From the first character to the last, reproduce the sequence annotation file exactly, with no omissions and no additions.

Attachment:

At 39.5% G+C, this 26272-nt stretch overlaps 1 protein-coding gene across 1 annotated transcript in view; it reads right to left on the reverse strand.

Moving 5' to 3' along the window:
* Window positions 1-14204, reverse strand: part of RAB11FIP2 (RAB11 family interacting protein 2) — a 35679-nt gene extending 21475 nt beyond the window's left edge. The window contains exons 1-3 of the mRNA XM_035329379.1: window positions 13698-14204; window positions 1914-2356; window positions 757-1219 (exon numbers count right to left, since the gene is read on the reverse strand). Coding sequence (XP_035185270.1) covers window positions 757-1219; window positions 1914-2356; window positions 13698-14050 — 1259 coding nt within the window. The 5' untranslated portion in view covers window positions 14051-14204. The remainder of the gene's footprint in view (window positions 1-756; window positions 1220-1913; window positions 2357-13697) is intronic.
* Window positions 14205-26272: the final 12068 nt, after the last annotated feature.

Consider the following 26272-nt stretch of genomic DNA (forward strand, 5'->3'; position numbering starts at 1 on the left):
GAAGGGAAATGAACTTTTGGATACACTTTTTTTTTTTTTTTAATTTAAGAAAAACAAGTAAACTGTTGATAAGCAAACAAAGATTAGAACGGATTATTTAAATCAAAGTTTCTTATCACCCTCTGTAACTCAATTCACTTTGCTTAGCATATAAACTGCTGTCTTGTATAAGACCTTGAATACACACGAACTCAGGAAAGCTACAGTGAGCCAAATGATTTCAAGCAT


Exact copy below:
At 39.5% G+C, this 26272-nt stretch overlaps 1 protein-coding gene across 1 annotated transcript in view; it reads right to left on the reverse strand.

Moving 5' to 3' along the window:
* Window positions 1-14204, reverse strand: part of RAB11FIP2 (RAB11 family interacting protein 2) — a 35679-nt gene extending 21475 nt beyond the window's left edge. The window contains exons 1-3 of the mRNA XM_035329379.1: window positions 13698-14204; window positions 1914-2356; window positions 757-1219 (exon numbers count right to left, since the gene is read on the reverse strand). Coding sequence (XP_035185270.1) covers window positions 757-1219; window positions 1914-2356; window positions 13698-14050 — 1259 coding nt within the window. The 5' untranslated portion in view covers window positions 14051-14204. The remainder of the gene's footprint in view (window positions 1-756; window positions 1220-1913; window positions 2357-13697) is intronic.
* Window positions 14205-26272: the final 12068 nt, after the last annotated feature.

Consider the following 26272-nt stretch of genomic DNA (forward strand, 5'->3'; position numbering starts at 1 on the left):
GAAGGGAAATGAACTTTTGGATACACTTTTTTTTTTTTTTTAATTTAAGAAAAACAAGTAAACTGTTGATAAGCAAACAAAGATTAGAACGGATTATTTAAATCAAAGTTTCTTATCACCCTCTGTAACTCAATTCACTTTGCTTAGCATATAAACTGCTGTCTTGTATAAGACCTTGAATACACACGAACTCAGGAAAGCTACAGTGAGCCAAATGATTTCAAGCAT